Since the collapse of the last round of talks, the Secretary-General has asked the “parties” to “reevaluate” their positions; to “reflect” on the way forward, and to “preserve the body of work” that has been done, a clear warning particularly to the Greek Cypriots not to retract any of the concessions they have already made in their acceptance of the unprecedented bi-zonal construct. I would suggest that the UN reevaluate its own proposals before asking the parties to do the same, especially in view of the conclusion of Alexander Downer, the former UN mediator who, in 2015, stated that there is no guarantee that the UN plan would work! This was an admission of the UN’s willingness to close the book on Cyprus with any plan acceptable to Turkey regardless of its outcome.
The Secretary General’s 2017 Report on Cyprus laments the fact that even though the two sides were close to a “strategic agreement” lack of political will prevented them from completing the process. The implication was that this was another “missed opportunity”. The myth of the “missed opportunities” is a recurring one. It includes the 1964 Acheson plans; the 1978 Nimetz/ABC plan and the decisively rejected Annan Plan. Ladies and gentlemen, the only “missed opportunity” with all previous plans is that they would have brought about the demise of the internationally recognized Republic of Cyprus years earlier…
So, where do we go from here? I remember well the period leading to the 2004 referendum on the Annan Plan. In the weeks ahead, UN, foreign mediators and so-called NGO’s operating only in the Republic of Cyprus, many of whom are funded by foreign governments, will rely on the old tactics, including threats if the new UN plan is rejected by the Greek Cypriots and false promises of benefits Greek Cypriots will enjoy from “reunification”. Remember also the millions spent in 2004 by the US in propaganda activities and money given to individuals and organizations through the UNDP to promote the Annan Plan. These well documented activities failed in 2004 and will fail again once people realize the consequences of the unprecedented constitutional sophistry being prepared in London, Washington, New York and Ankara.
The UN fears the “loss of momentum” in the talks because of delays or another deadlocked round of negotiations. The myth of the “Cypriot led” talks that became popular in the aftermath of the Annan fiasco has once again run into Turkey’s intransigence. Various alternative scenaria were making the rounds in New York in anticipation of the recent meetings hosted by the Secretary General. With no apparent breakthrough, everyone found cover behind the report Jane Lute Holt will submit on the future of the talks. Many of you remember Samuel Becket’s play “Waiting for Godot”. In contrast to Godot, Mr. Guterez will appear with a face saving package to revive the talks. Once again, the pressure is on the government of the Republic to accommodate Turkey’s demands with the implied threat that worse consequences could follow if these demands are not met. These threats include a velvet divorce; the recognition of the independence of occupied Cyprus; the formal incorporation of occupied Cyprus in Turkey, and/ or the withdrawal of the UN peacekeeping force.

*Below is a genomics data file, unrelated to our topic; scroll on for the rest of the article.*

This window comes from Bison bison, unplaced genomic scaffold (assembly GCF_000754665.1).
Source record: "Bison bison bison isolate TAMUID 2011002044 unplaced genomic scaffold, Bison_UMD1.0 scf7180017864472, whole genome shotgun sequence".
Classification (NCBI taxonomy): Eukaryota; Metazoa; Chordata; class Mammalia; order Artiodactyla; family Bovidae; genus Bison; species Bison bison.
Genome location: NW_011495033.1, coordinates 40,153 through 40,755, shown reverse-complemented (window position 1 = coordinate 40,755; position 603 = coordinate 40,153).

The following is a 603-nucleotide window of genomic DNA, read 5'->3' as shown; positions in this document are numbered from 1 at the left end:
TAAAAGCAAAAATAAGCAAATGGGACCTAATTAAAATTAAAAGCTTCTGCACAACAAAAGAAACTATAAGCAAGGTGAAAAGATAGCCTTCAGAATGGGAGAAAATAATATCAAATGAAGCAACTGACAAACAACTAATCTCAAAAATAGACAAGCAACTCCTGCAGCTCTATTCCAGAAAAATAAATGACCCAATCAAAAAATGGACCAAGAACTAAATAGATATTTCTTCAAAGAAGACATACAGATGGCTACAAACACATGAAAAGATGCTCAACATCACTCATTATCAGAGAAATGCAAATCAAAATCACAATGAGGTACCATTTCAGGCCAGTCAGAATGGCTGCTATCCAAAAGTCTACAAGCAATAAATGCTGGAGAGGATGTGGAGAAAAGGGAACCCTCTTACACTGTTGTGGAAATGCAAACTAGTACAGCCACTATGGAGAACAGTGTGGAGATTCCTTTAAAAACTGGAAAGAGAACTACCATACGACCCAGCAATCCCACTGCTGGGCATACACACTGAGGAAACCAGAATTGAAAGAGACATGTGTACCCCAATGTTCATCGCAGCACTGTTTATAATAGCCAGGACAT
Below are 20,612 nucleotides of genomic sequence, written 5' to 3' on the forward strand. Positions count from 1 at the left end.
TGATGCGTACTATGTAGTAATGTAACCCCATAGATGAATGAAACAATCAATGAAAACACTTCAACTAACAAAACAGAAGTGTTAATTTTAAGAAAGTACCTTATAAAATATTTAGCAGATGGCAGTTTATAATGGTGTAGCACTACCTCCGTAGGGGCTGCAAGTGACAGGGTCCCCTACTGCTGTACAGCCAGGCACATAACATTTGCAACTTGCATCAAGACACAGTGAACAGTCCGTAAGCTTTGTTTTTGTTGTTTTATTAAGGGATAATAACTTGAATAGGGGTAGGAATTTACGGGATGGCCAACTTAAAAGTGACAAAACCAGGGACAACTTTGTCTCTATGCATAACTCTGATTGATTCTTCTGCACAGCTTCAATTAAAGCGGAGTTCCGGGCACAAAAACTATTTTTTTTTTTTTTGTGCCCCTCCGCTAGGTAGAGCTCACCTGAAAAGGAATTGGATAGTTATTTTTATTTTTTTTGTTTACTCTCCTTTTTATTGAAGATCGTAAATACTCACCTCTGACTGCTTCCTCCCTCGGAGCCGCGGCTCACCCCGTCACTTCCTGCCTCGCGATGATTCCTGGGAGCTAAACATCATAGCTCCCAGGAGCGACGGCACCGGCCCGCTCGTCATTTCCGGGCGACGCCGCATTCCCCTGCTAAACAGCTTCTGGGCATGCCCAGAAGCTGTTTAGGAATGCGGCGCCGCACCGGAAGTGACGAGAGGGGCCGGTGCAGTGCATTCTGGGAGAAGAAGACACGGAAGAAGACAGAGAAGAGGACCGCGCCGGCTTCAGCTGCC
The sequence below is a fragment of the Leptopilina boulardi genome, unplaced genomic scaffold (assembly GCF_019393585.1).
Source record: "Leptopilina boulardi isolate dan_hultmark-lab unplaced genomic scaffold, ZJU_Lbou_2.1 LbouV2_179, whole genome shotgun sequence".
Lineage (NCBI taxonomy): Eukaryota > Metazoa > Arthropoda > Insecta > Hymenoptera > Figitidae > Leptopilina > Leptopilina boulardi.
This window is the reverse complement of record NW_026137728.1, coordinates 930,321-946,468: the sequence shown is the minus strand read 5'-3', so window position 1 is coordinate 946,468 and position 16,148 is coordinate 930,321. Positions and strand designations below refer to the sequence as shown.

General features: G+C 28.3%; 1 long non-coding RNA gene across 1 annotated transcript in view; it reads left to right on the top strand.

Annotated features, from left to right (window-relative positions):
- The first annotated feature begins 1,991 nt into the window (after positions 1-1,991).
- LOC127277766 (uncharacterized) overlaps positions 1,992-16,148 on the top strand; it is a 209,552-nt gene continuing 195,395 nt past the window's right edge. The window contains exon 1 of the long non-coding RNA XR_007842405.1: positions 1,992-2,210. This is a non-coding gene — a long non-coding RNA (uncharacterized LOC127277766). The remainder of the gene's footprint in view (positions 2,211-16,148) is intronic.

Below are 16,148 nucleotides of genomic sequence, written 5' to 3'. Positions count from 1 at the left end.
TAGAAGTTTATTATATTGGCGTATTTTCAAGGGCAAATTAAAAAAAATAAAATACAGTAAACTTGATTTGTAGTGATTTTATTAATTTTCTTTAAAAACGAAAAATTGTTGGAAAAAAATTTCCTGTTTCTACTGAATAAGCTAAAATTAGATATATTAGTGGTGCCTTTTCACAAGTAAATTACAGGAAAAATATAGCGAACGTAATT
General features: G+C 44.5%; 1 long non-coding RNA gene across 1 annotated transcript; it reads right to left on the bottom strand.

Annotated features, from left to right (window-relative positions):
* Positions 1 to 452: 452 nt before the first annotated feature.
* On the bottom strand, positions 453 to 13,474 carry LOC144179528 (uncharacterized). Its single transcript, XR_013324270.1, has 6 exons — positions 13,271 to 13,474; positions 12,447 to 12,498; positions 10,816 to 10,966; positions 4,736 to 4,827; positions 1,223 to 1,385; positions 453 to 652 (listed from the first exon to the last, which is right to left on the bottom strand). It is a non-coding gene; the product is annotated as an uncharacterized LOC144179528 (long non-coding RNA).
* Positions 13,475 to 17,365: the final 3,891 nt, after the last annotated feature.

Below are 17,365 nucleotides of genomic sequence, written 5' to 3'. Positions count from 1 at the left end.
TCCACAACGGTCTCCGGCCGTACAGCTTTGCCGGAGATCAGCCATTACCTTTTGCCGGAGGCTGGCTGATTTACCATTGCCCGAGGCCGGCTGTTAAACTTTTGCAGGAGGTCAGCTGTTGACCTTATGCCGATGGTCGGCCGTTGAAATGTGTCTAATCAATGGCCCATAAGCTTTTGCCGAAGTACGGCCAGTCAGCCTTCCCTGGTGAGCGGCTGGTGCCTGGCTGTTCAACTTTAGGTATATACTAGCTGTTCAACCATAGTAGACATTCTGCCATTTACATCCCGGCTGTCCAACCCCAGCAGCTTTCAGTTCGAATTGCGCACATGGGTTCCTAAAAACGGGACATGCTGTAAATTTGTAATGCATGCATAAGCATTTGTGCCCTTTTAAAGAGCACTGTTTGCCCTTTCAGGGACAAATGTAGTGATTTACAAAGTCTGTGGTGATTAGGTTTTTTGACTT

Since the end of 1963 Turkey has consistently advocated that the Republic of Cyprus needs to be replaced by a two state confederation under Turkey’s guarantee. Turkey will attain its goal, with an agreement based on any variation of the proposed UN constitutional sophistry. The Republic of Cyprus, a member of the EU since 2004, the UN since 1960 and other major international organizations must undertake a new dynamic campaign in order to preserve its existence, its unity, sovereignty and territorial integrity, and the rights of its European citizens. It must present its own reunification plan based on amendments to the 1960 constitution, without foreign guarantees or any Turkish troops on the soil of the Republic. The Republic of Cyprus is in a strong and important strategic and economic position in the Eastern Mediterranean thanks to its membership in the EU and the emerging regional economic and security cooperation. The UN proposals have not solved the Cyprus problem because appeasing Turkey has not worked. It has encouraged Turkey’s arrogance and has undermined the legitimacy of the troubled EU and the UN.